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Sedentary lifestyles 'linked to poorer reading skills in boys'

02/12/2016 Joanna

Encouraging boys to become more physically active could be an effective means of improving their standards of literacy, according to new research.

Conducted by the University of Eastern Finland in collaboration with the University of Jyvaskyla and the UK's University of Cambridge, the study looked at the association between physical activity and sedentary time with reading and maths skills in 153 children aged six to eight years old in the first three grades of primary school.

It was shown that high levels of moderate to vigorous physical activity and low levels of sedentary time, particularly in combination, among grade one boys generally led to better reading skills over time, with similar trends seen when considering arithmetic.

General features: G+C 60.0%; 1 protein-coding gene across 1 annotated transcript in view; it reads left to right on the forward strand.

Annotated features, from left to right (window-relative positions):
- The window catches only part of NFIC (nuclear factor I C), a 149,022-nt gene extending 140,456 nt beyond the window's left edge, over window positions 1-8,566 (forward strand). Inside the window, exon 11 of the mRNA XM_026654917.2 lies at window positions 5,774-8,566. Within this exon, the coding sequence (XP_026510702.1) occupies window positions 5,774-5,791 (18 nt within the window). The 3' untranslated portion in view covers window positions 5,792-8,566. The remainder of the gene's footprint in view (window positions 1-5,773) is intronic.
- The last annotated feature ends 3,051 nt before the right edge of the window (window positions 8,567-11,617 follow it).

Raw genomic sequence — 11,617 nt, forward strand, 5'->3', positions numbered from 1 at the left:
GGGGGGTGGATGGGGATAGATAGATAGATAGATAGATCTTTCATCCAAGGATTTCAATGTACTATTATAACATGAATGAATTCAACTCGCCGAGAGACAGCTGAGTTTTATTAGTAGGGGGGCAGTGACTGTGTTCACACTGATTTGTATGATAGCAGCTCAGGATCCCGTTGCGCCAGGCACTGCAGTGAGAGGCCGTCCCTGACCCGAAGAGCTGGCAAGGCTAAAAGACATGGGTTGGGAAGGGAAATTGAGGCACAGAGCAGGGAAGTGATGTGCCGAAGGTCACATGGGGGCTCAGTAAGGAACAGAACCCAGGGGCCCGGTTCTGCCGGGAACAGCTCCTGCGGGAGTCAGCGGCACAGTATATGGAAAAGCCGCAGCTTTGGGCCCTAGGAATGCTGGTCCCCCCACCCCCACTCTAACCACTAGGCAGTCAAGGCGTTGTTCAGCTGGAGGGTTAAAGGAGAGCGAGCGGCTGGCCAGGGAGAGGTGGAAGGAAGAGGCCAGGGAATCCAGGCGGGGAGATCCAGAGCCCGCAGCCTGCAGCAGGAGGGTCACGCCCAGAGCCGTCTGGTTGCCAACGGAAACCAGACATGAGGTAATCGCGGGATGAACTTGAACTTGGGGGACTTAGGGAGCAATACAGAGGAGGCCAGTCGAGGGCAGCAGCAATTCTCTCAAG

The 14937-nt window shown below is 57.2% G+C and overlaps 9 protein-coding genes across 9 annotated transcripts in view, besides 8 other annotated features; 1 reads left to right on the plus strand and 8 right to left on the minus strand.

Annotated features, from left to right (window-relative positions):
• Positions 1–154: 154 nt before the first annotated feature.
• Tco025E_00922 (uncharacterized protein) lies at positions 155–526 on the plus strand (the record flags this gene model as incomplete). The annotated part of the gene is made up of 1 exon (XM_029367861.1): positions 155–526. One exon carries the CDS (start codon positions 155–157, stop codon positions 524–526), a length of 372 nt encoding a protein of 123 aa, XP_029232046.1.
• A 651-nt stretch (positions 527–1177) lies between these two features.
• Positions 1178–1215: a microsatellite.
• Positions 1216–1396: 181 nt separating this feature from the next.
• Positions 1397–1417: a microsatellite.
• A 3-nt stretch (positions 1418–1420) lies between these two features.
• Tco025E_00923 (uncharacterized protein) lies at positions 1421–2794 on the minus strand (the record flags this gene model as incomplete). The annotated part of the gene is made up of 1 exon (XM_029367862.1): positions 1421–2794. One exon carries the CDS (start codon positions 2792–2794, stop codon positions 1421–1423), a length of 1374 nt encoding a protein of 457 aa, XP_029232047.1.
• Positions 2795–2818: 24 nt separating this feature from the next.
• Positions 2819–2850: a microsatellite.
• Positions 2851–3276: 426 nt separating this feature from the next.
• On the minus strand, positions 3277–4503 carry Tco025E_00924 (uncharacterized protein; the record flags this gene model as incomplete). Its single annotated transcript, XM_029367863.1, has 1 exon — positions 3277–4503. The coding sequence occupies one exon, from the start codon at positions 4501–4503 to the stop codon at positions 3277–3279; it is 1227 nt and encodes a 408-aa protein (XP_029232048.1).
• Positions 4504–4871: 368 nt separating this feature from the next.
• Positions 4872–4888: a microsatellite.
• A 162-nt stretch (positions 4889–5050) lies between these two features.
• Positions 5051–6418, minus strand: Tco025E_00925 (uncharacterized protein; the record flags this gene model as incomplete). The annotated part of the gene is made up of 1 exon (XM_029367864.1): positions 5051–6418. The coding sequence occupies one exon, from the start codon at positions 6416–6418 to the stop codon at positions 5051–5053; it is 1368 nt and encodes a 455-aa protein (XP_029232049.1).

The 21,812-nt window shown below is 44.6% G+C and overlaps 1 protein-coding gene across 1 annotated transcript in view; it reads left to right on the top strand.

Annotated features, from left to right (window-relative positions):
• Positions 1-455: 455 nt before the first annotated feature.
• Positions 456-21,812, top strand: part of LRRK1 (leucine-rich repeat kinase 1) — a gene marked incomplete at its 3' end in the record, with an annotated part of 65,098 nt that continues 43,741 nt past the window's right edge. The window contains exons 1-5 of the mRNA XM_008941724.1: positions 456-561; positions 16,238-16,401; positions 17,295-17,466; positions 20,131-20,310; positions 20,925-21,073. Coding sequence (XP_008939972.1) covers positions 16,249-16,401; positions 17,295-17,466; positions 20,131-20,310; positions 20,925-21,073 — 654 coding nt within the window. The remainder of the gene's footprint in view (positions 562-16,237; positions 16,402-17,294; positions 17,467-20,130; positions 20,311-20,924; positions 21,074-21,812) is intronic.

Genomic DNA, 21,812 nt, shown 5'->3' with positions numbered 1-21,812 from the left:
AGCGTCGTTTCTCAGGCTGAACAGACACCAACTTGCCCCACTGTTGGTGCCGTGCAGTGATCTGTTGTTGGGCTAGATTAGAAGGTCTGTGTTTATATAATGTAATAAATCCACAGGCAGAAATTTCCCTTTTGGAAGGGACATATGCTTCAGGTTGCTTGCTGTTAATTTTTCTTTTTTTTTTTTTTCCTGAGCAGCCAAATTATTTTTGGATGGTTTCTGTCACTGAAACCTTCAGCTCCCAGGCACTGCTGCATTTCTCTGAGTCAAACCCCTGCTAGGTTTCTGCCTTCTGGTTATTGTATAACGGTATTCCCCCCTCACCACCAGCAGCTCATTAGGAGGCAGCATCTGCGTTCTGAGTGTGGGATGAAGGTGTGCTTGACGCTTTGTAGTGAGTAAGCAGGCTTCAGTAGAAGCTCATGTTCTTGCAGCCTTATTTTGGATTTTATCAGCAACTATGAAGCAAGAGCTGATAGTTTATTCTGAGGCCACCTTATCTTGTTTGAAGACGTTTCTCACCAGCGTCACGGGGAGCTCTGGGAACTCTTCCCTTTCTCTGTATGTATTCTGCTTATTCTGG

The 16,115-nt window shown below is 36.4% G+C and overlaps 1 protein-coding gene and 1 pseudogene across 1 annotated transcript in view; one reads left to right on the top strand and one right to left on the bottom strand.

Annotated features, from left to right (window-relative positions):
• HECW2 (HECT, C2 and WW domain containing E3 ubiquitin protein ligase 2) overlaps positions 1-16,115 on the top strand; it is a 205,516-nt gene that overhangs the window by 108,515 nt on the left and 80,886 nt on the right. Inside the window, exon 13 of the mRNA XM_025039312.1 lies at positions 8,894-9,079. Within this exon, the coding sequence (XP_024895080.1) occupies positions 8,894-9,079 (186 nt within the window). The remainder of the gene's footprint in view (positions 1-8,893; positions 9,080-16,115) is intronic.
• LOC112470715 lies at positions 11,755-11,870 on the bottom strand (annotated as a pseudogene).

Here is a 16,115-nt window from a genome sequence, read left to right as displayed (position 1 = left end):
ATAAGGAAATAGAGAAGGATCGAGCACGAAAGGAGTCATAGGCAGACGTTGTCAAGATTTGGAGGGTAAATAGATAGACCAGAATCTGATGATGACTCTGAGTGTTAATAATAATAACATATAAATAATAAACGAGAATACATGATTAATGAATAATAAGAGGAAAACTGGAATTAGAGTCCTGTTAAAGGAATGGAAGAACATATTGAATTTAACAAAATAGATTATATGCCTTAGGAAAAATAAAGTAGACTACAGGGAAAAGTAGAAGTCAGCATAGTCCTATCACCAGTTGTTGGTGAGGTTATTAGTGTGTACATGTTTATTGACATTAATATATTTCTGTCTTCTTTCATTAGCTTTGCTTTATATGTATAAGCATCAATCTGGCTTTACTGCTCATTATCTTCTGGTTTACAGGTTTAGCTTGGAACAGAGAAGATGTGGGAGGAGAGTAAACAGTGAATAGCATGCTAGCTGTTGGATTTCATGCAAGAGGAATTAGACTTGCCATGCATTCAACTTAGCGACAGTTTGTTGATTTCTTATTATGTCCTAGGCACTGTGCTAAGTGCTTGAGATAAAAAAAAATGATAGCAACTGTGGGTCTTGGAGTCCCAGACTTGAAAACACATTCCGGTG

In girls, no strong or consistent associations could be seen between physical activity levels and either reading or arithmetic skills, suggesting this is a gender-specific issue. As such, it could be targeted as a means of addressing the persistent performance gap between boys and girls in schools and other academic settings.

Dr Eero Haapala, from the University of Eastern Finland and the University of Jyvaskyla, said: "Low levels of moderate to vigorous physical activity and high levels of sedentary time in grade one were related to better reading skills in grades one to three among boys.

"We also observed that boys who had a combination of low levels of physical activity and high levels of sedentary time had the poorest reading skills through grades one to three."

Research such as this could lead to more schools developing programmes to encourage male students to get active in order to bolster their academic attainment, as well as improving their physical and mental health and wellbeing.

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